Sutton Trust Founder Sir Peter Lampl is quoted by Eleanor Busby in an article for the Independent.

It is a “scandal” that young children are not able to speak or read properly when they arrive at school, the education secretary will say in his first speech on social mobility.

“This matters, because when you’re behind from the start you rarely catch up,” Damian Hinds will add as he launches a coalition of businesses, charities, tech and media groups to encourage more parents to read and learn new words with their children.

He will add: “Your peers don’t wait, the gap just widens. This has a huge impact on social mobility.”

The latest statistics from the Department for Education (DfE) showed 28 per cent of four and five-year-olds lacked the early communication skills – such as being able to talk about events in the past or future – expected by the end of reception year.

Mr Hinds will set out his plans to halve the number of children starting school without vital literacy skills by 2028.

An awareness-raising campaign – similar to the “five-a-day” campaign that encouraged more people to eat fruit and vegetables – could be introduced to change busy parents’ behaviour.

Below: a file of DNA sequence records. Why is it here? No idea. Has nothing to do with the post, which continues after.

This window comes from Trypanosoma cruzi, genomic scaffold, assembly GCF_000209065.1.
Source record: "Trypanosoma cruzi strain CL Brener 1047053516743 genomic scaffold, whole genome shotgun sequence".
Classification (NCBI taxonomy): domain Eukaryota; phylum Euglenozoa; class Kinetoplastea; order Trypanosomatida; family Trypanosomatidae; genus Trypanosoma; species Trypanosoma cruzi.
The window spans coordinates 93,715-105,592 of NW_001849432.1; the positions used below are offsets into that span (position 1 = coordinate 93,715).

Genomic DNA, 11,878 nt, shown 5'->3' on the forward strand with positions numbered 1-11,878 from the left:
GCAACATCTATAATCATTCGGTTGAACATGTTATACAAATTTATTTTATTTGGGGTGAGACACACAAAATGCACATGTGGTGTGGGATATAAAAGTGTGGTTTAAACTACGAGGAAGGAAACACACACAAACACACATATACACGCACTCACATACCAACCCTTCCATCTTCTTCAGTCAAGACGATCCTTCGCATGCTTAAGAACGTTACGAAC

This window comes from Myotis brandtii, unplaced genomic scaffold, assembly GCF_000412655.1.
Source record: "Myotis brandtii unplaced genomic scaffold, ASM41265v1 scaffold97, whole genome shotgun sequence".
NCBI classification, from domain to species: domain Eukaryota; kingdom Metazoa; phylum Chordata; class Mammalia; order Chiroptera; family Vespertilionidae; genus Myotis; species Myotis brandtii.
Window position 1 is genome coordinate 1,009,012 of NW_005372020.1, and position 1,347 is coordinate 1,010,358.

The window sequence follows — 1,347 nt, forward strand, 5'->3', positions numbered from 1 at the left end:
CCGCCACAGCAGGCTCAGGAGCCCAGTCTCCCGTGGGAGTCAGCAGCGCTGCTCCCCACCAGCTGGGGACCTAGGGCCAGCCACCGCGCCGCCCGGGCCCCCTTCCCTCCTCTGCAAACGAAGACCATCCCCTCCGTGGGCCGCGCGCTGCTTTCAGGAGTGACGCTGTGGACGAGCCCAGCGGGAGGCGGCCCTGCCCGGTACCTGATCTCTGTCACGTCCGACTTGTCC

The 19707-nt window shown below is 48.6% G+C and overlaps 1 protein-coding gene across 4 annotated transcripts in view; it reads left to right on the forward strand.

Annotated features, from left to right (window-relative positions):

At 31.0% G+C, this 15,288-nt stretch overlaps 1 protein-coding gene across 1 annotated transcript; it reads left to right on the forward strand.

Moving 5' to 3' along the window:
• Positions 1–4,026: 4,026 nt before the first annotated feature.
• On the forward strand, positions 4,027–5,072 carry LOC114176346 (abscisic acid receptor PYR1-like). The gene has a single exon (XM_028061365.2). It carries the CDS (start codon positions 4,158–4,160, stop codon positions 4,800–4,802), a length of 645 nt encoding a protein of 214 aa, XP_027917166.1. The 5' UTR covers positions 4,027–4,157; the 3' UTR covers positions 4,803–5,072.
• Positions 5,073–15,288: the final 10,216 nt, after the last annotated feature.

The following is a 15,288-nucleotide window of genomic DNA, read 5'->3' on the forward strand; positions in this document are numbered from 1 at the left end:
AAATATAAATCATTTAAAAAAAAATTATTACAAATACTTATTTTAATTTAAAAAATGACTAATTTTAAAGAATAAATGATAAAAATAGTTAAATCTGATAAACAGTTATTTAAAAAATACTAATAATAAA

Sir Peter Lampl, chairman of the Education Endowment Foundation, a charity dedicated to breaking the link between family income and educational achievement, said: “We know that what happens before school starts has a profound impact on a young person’s academic attainment later in life.

“The minister is absolutely right to set an ambitious target for closing the early literacy gap by focusing on the home learning environment.”

He added: “While achieving this won’t be easy, we know that all parents care about the future of their children. However it can sometimes be difficult to get them involved in their child’s learning and we know little about how to do this well.”